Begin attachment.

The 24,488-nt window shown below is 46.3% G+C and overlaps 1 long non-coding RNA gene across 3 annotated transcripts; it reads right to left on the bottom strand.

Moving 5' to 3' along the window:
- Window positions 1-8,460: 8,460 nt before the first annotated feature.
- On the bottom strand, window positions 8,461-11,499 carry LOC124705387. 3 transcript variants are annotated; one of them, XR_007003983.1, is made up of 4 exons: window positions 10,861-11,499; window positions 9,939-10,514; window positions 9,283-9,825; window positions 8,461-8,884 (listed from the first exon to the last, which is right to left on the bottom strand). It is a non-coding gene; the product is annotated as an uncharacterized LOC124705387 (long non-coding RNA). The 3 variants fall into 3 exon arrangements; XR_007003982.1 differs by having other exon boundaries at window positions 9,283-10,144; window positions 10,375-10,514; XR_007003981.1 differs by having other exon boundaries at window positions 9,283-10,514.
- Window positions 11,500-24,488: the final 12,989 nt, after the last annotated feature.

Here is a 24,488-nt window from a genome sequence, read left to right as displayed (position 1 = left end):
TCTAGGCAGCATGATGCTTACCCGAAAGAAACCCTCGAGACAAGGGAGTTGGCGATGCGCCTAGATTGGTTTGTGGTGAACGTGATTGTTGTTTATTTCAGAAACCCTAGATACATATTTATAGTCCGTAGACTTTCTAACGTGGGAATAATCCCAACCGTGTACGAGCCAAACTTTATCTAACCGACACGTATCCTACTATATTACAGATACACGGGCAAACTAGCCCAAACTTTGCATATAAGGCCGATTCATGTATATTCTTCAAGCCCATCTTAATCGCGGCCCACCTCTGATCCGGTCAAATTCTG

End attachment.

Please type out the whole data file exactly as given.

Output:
The 24,488-nt window shown below is 46.3% G+C and overlaps 1 long non-coding RNA gene across 3 annotated transcripts; it reads right to left on the bottom strand.

Moving 5' to 3' along the window:
- Window positions 1-8,460: 8,460 nt before the first annotated feature.
- On the bottom strand, window positions 8,461-11,499 carry LOC124705387. 3 transcript variants are annotated; one of them, XR_007003983.1, is made up of 4 exons: window positions 10,861-11,499; window positions 9,939-10,514; window positions 9,283-9,825; window positions 8,461-8,884 (listed from the first exon to the last, which is right to left on the bottom strand). It is a non-coding gene; the product is annotated as an uncharacterized LOC124705387 (long non-coding RNA). The 3 variants fall into 3 exon arrangements; XR_007003982.1 differs by having other exon boundaries at window positions 9,283-10,144; window positions 10,375-10,514; XR_007003981.1 differs by having other exon boundaries at window positions 9,283-10,514.
- Window positions 11,500-24,488: the final 12,989 nt, after the last annotated feature.

Here is a 24,488-nt window from a genome sequence, read left to right as displayed (position 1 = left end):
TCTAGGCAGCATGATGCTTACCCGAAAGAAACCCTCGAGACAAGGGAGTTGGCGATGCGCCTAGATTGGTTTGTGGTGAACGTGATTGTTGTTTATTTCAGAAACCCTAGATACATATTTATAGTCCGTAGACTTTCTAACGTGGGAATAATCCCAACCGTGTACGAGCCAAACTTTATCTAACCGACACGTATCCTACTATATTACAGATACACGGGCAAACTAGCCCAAACTTTGCATATAAGGCCGATTCATGTATATTCTTCAAGCCCATCTTAATCGCGGCCCACCTCTGATCCGGTCAAATTCTG